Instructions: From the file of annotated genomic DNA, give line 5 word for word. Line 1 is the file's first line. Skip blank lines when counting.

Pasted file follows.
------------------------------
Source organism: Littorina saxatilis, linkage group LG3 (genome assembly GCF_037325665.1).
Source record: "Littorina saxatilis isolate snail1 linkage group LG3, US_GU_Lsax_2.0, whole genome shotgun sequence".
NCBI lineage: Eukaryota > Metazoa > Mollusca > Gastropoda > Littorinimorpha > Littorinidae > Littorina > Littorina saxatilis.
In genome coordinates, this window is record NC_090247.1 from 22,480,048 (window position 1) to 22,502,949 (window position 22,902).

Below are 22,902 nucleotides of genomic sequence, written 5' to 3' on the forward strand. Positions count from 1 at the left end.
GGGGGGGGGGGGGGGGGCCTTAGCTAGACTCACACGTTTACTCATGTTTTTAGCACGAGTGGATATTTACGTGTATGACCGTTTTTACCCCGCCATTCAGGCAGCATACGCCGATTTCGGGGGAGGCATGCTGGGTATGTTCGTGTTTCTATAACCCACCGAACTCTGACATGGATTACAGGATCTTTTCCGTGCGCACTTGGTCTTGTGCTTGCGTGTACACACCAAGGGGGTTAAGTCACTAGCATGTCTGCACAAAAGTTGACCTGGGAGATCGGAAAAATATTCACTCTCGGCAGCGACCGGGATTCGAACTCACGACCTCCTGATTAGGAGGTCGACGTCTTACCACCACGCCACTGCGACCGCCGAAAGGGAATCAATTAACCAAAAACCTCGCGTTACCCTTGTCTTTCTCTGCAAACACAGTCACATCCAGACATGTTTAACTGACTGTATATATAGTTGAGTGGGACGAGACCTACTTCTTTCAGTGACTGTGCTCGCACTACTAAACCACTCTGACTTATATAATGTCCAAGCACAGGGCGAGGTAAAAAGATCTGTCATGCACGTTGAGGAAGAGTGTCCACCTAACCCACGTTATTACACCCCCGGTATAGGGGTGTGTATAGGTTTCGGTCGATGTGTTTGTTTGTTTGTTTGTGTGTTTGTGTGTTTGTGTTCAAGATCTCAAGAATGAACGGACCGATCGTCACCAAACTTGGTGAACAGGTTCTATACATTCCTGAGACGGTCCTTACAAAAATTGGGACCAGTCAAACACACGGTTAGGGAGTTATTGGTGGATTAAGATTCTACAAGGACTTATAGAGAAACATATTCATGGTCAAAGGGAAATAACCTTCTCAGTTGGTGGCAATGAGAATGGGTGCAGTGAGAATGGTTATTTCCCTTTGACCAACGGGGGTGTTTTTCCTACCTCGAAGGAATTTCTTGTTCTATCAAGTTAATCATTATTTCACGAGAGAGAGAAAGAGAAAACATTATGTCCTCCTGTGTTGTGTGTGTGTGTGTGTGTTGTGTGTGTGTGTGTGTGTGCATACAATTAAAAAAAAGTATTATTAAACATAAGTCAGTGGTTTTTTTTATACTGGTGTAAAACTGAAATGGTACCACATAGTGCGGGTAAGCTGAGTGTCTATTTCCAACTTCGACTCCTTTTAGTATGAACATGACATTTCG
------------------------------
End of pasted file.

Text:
Below are 22,902 nucleotides of genomic sequence, written 5' to 3' on the forward strand. Positions count from 1 at the left end.